Although regular operations are currently maintained at its locations, modifications could come if necessary.
“This means that as we navigate this dynamic situation community-by-community and store-by-store, we may adapt the store experience by limiting seating to improve social distancing, enable mobile order-only scenarios for pickup via the Starbucks App or delivery via Uber Eats, or in some cases only the drive-through will be open,” the correspondence said.
“As a last resort, we will close a store if we feel it is in the best interest of our customers and partners, or if we are directed to do so by government authorities. In any such situation, we expect store disruption to be temporary.”
Public transit system Valley Transit has posted cautions on its buses with tips to prevent the spread of COVID-19 among passengers, including distance between riders and reminders to cover coughs and sneezes and avoid touching your face with unwashed hands.
Valley Transit is also taking measures to disinfect “high touch” areas and spot clean areas touched by observed ill passengers. Paper towels and masks are also available to passengers who appear to be ill.
Steps taken by area school districts are the latest big move.
In Oregon, the governor’s decree means taking the next step to help prevent the spread of the virus for the Milton-Freewater Unified School District, Superintendent Aaron Duff said this morning.
“We will be canceling large, nonessential and group activities,” he said, listing field trips, sporting events, large assemblies, concerts and parent-teacher conferences.
Those steps have been recommended by federal and state health authorities, as a measure to keep schools open but limit nonessential, school-associated gatherings and group activities, the superintendent said.
His office will continue working with county and other health leaders to make necessary changes to the plan, Duff said.
So far attendance for staff and students continues to be high, he added, noting the district has a handful of students who are staying home during the pandemic because of other health issues.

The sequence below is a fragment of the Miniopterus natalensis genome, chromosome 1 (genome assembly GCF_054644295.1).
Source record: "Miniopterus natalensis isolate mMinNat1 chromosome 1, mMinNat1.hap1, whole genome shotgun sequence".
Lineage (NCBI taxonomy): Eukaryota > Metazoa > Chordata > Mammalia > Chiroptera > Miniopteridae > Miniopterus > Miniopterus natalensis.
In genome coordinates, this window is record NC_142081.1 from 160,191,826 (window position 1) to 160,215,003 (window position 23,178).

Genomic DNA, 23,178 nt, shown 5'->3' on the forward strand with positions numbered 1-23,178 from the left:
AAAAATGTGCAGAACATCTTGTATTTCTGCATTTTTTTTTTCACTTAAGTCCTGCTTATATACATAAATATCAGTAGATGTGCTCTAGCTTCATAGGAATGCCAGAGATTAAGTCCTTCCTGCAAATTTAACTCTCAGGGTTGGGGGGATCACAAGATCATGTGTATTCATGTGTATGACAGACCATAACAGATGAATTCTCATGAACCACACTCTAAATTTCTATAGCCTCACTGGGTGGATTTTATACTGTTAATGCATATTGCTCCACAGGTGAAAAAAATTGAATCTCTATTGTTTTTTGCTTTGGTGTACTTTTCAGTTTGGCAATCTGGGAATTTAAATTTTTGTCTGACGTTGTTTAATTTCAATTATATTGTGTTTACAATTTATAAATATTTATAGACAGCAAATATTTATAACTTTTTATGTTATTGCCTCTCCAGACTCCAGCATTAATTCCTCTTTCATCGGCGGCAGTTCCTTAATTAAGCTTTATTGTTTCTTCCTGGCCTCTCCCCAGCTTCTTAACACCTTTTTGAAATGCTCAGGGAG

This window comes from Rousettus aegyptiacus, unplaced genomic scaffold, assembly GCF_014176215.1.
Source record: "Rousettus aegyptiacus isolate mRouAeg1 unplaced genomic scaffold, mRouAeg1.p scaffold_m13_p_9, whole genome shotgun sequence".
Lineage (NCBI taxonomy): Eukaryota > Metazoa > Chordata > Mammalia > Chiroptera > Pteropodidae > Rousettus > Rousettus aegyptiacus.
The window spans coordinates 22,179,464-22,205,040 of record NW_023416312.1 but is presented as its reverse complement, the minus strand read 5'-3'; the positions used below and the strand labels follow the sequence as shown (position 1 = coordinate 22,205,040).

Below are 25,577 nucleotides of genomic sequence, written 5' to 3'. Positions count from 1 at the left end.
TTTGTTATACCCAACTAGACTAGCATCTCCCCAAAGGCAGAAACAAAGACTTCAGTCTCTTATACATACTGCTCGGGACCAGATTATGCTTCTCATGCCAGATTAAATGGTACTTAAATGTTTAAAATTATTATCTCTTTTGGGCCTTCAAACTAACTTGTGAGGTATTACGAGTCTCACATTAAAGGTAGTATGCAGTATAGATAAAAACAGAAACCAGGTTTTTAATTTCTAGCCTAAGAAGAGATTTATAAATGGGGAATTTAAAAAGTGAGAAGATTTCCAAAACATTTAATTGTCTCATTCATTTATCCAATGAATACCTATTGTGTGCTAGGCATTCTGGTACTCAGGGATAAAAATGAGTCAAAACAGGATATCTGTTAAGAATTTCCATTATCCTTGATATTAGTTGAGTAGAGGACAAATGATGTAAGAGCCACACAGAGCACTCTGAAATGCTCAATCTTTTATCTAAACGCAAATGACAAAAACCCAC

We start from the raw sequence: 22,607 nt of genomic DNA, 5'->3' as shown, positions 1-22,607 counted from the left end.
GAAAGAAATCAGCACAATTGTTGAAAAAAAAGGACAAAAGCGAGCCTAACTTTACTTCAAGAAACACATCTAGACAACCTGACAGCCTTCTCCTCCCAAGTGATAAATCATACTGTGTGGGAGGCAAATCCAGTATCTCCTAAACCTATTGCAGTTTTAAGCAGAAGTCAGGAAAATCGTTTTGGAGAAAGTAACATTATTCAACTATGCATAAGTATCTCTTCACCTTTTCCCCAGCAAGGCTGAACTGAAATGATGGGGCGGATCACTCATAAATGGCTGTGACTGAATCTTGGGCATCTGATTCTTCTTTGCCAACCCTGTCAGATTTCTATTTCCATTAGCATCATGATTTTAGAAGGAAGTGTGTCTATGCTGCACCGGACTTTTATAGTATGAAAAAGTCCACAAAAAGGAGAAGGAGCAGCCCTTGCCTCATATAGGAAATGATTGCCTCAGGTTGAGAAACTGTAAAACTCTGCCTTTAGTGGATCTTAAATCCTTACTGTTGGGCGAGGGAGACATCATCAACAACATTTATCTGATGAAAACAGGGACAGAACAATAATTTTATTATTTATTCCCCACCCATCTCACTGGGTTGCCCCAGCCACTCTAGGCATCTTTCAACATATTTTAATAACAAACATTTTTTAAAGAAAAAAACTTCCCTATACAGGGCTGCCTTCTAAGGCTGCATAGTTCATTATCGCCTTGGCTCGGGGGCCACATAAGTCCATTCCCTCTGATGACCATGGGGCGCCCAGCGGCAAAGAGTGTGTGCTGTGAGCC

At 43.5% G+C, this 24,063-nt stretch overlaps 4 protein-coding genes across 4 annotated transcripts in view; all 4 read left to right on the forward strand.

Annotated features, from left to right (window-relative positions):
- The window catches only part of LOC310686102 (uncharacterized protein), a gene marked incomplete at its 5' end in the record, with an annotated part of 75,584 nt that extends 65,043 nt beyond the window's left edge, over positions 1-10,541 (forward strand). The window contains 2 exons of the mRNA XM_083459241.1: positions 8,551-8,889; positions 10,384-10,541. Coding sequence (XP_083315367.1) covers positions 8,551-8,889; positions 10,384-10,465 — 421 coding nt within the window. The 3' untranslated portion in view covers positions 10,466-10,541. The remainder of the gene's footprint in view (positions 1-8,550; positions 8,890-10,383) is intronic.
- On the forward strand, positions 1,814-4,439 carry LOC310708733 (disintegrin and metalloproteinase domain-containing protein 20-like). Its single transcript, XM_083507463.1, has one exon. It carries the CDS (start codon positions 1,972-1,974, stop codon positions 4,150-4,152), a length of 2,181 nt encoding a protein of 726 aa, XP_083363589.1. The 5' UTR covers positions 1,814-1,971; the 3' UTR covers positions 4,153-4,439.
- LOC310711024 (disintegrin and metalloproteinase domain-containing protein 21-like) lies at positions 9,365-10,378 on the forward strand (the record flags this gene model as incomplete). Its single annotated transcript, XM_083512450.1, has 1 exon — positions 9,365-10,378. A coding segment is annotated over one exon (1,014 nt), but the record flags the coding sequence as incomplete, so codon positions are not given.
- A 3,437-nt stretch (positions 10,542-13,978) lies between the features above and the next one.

Parents are encouraged to contact school offices with questions and concerns.
In addition to stopping student field trips, the Athena-Weston School District will be canceling most face-to-face parent-teacher conferences, Superintendent Laure Quaresma said today.
Instead, phone conferences will be set up, which will greatly limit the flow of traffic in and out of schools, she said.
The district will also be curtailing the public’s use of school facilities for now, she said, noting that while those buildings are owned by taxpayers, the district has to bear the cost of sanitization — including staff time — between events.
Quaresma said she will be seeking guidance from Oregon State Athletic Association regarding basketball games and other sports events.
Although Brown’s order says school competitions should be halted for now, Athena and Weston are not Portland, Quaresma said.
“We don’t have the masses of people.”
She is continuing to ask questions and look at how to fit the state’s new rules to the Athena-Weston district, Quaresma said.
In Walla Walla, district is suspending all school-sponsored out-of-district student and staff events, plus student events hosted at local schools that draw participants into the community.
The list of suspended activities includes home and away games, student field trips outside of the area, music contests and jamborees, and other program-related competitions.
“This decision came after careful consideration, including consultation with local health officials this morning,” said Superintendent Wade Smith in a release.
It is the best way to protect Walla Walla students, staff and community members, Smith said.
Plans on rescheduling activities and events will be made available when health experts say conditions have improved.
“This is an extremely fluid situation,” Smith said, adding he is pledging to communicate with families regularly and often.
Walla Walla Public Schools will continue to follow its epidemic-pandemic response plan, which can be found at wwps.org.
The district is at Stage 2 of that plan but is prepared to implement Stage 3 if a presumptive-positive case of the virus appears in a Walla Walla person, increasing the probability of person-to-person transmission here.
Those steps include active practice of social distancing in classrooms, postponement of all assemblies, event and outside use of district facilities and preparing for possible school closures and recovery actions.